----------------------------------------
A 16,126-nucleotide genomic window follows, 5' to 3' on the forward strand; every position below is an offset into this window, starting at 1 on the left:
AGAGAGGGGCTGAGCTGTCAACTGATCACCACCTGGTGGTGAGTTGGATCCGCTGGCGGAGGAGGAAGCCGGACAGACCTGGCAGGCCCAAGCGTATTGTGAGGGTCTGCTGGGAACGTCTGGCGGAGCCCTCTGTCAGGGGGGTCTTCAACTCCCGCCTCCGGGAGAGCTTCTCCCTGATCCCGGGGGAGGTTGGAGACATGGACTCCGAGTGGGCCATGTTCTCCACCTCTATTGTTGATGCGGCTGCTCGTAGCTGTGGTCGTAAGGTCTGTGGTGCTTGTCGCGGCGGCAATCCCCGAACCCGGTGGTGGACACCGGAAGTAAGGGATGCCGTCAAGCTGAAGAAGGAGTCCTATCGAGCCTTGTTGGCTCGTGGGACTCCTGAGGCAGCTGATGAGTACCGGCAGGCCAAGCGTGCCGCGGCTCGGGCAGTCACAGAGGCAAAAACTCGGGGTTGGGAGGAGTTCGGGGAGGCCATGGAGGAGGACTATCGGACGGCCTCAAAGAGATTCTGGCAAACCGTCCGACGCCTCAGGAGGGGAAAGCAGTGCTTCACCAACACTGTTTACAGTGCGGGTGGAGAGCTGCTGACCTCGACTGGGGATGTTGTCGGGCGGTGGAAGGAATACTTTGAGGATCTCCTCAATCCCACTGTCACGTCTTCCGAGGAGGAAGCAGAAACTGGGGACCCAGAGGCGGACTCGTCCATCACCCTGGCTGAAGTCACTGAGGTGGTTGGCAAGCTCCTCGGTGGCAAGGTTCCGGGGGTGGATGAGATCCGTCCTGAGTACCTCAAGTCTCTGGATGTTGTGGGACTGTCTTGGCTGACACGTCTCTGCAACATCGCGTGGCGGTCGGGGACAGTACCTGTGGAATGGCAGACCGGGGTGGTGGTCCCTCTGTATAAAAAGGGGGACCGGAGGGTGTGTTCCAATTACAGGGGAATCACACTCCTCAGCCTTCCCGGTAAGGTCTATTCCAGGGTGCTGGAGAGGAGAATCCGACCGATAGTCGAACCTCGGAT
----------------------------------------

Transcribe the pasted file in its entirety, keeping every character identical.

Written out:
A 16,126-nucleotide genomic window follows, 5' to 3' on the forward strand; every position below is an offset into this window, starting at 1 on the left:
AGAGAGGGGCTGAGCTGTCAACTGATCACCACCTGGTGGTGAGTTGGATCCGCTGGCGGAGGAGGAAGCCGGACAGACCTGGCAGGCCCAAGCGTATTGTGAGGGTCTGCTGGGAACGTCTGGCGGAGCCCTCTGTCAGGGGGGTCTTCAACTCCCGCCTCCGGGAGAGCTTCTCCCTGATCCCGGGGGAGGTTGGAGACATGGACTCCGAGTGGGCCATGTTCTCCACCTCTATTGTTGATGCGGCTGCTCGTAGCTGTGGTCGTAAGGTCTGTGGTGCTTGTCGCGGCGGCAATCCCCGAACCCGGTGGTGGACACCGGAAGTAAGGGATGCCGTCAAGCTGAAGAAGGAGTCCTATCGAGCCTTGTTGGCTCGTGGGACTCCTGAGGCAGCTGATGAGTACCGGCAGGCCAAGCGTGCCGCGGCTCGGGCAGTCACAGAGGCAAAAACTCGGGGTTGGGAGGAGTTCGGGGAGGCCATGGAGGAGGACTATCGGACGGCCTCAAAGAGATTCTGGCAAACCGTCCGACGCCTCAGGAGGGGAAAGCAGTGCTTCACCAACACTGTTTACAGTGCGGGTGGAGAGCTGCTGACCTCGACTGGGGATGTTGTCGGGCGGTGGAAGGAATACTTTGAGGATCTCCTCAATCCCACTGTCACGTCTTCCGAGGAGGAAGCAGAAACTGGGGACCCAGAGGCGGACTCGTCCATCACCCTGGCTGAAGTCACTGAGGTGGTTGGCAAGCTCCTCGGTGGCAAGGTTCCGGGGGTGGATGAGATCCGTCCTGAGTACCTCAAGTCTCTGGATGTTGTGGGACTGTCTTGGCTGACACGTCTCTGCAACATCGCGTGGCGGTCGGGGACAGTACCTGTGGAATGGCAGACCGGGGTGGTGGTCCCTCTGTATAAAAAGGGGGACCGGAGGGTGTGTTCCAATTACAGGGGAATCACACTCCTCAGCCTTCCCGGTAAGGTCTATTCCAGGGTGCTGGAGAGGAGAATCCGACCGATAGTCGAACCTCGGAT